Movement is absolutely essential to health. Without good regular movement your circulation slows up (prolonging healing time), inflammation builds up (when it’s present) and you will have more pain. Movement washes the inflammation away, and helps to restore muscle activity and joint range of motion. The more movement that you do that doesn’t hurt – even tiny little movements – the better. Often this needs to be little but very often in the early days of severe pain. Also, early movement decreases the risk that you will have a recurrence of lower back pain / sciatica. Remember that 60% of lower back pains recur within 12 months! Movement reassures your subconscious nervous system that everything is going to be OK; unaccustomed rest puts your system on alert, which contributes to sensitising your nervous system – which is another way of saying that you’re more likely to “learn pain”. One metaphor that springs to mind is “when you fall off a horse, get right back on it again”. In the clinical and research world it’s well-known that those who move less – often due to fear of making their problem worse – are more likely to develop long-term pain.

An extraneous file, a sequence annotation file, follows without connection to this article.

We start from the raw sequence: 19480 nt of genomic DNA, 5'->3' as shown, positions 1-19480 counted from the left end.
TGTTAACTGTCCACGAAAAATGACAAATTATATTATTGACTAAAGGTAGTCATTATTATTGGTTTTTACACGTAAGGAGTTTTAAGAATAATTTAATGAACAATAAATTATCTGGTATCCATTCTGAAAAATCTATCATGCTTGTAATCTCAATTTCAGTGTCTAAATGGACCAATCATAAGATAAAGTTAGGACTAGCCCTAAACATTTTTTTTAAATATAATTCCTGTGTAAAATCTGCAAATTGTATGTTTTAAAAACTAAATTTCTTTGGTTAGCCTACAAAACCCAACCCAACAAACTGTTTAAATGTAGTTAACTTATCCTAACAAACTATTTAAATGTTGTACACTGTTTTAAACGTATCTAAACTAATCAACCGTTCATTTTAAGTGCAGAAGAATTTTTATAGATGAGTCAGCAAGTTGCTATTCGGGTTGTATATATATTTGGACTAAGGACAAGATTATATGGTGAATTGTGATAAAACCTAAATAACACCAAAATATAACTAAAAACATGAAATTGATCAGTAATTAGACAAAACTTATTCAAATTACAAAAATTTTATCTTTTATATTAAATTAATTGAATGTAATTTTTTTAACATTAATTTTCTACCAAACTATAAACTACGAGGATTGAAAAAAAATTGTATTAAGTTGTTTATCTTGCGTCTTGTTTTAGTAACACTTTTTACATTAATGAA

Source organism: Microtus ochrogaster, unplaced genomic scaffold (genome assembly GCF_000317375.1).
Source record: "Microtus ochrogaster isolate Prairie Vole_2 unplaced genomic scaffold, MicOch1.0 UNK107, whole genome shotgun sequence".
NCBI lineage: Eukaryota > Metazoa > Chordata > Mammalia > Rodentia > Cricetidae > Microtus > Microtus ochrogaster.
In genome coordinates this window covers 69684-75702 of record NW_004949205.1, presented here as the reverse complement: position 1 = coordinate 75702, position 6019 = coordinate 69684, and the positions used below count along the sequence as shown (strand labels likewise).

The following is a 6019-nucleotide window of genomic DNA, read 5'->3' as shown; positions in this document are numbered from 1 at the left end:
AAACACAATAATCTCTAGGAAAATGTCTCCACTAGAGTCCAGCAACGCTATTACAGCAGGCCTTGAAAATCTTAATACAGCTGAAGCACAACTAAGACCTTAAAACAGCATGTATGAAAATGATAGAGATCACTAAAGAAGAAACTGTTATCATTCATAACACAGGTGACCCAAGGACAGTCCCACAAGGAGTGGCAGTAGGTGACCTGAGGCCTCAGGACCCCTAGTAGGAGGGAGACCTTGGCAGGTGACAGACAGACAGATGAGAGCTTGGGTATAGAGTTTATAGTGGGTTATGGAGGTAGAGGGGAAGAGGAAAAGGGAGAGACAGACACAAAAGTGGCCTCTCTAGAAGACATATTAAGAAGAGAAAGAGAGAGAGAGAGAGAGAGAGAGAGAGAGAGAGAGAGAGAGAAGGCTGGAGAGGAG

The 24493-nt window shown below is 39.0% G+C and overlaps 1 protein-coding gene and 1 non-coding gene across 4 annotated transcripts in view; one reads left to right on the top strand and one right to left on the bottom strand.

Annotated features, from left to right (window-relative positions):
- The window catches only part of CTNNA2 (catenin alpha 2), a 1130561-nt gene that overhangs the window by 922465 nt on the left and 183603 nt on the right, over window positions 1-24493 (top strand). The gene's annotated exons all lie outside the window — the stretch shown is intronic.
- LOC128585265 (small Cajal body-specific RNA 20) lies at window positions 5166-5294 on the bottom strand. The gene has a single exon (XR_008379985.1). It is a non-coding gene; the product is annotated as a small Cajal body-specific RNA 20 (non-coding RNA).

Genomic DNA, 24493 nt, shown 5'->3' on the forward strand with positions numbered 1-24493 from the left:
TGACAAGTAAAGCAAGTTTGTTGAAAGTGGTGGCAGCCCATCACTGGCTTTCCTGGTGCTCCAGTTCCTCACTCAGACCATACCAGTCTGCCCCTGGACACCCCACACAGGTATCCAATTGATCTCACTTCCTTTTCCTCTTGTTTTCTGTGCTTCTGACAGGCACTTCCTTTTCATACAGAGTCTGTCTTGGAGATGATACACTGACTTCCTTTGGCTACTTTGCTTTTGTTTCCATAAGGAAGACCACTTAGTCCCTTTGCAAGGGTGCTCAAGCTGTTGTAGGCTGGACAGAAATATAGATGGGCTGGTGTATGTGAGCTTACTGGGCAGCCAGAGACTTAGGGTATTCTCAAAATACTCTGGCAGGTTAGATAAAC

3. Eat and drink well
If you want the engine to run, you have to fuel it properly. Drink plenty of water, and eat lots of healthy foods, rather than pro-inflammatory ones.
4. Don’t smoke
Smoking slows up your rate of healing, and is a risk factor for long-term lower back pain – enough said.
5. Return to normal activities within the limits of pain